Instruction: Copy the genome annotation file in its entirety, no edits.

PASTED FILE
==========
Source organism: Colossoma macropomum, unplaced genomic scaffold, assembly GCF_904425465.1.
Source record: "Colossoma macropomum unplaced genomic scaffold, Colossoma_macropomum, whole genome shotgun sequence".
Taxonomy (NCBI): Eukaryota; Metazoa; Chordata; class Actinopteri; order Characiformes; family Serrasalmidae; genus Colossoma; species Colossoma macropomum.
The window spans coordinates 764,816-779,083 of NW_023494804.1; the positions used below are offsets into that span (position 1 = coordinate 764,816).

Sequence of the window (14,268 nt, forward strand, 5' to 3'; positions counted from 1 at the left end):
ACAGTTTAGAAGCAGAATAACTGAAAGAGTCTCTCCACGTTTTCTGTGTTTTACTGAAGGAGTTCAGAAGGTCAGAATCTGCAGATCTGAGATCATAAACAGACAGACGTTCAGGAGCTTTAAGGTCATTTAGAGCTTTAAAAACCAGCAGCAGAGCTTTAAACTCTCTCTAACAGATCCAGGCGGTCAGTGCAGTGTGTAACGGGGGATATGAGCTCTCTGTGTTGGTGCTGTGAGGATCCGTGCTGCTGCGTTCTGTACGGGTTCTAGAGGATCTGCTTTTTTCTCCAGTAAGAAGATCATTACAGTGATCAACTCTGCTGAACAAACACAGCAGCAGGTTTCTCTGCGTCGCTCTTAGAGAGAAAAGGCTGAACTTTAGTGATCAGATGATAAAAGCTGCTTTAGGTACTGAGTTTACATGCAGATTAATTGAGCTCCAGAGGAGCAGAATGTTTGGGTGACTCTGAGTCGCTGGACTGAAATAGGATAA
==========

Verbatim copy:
Source organism: Colossoma macropomum, unplaced genomic scaffold, assembly GCF_904425465.1.
Source record: "Colossoma macropomum unplaced genomic scaffold, Colossoma_macropomum, whole genome shotgun sequence".
Taxonomy (NCBI): Eukaryota; Metazoa; Chordata; class Actinopteri; order Characiformes; family Serrasalmidae; genus Colossoma; species Colossoma macropomum.
The window spans coordinates 764,816-779,083 of NW_023494804.1; the positions used below are offsets into that span (position 1 = coordinate 764,816).

Sequence of the window (14,268 nt, forward strand, 5' to 3'; positions counted from 1 at the left end):
ACAGTTTAGAAGCAGAATAACTGAAAGAGTCTCTCCACGTTTTCTGTGTTTTACTGAAGGAGTTCAGAAGGTCAGAATCTGCAGATCTGAGATCATAAACAGACAGACGTTCAGGAGCTTTAAGGTCATTTAGAGCTTTAAAAACCAGCAGCAGAGCTTTAAACTCTCTCTAACAGATCCAGGCGGTCAGTGCAGTGTGTAACGGGGGATATGAGCTCTCTGTGTTGGTGCTGTGAGGATCCGTGCTGCTGCGTTCTGTACGGGTTCTAGAGGATCTGCTTTTTTCTCCAGTAAGAAGATCATTACAGTGATCAACTCTGCTGAACAAACACAGCAGCAGGTTTCTCTGCGTCGCTCTTAGAGAGAAAAGGCTGAACTTTAGTGATCAGATGATAAAAGCTGCTTTAGGTACTGAGTTTACATGCAGATTAATTGAGCTCCAGAGGAGCAGAATGTTTGGGTGACTCTGAGTCGCTGGACTGAAATAGGATAA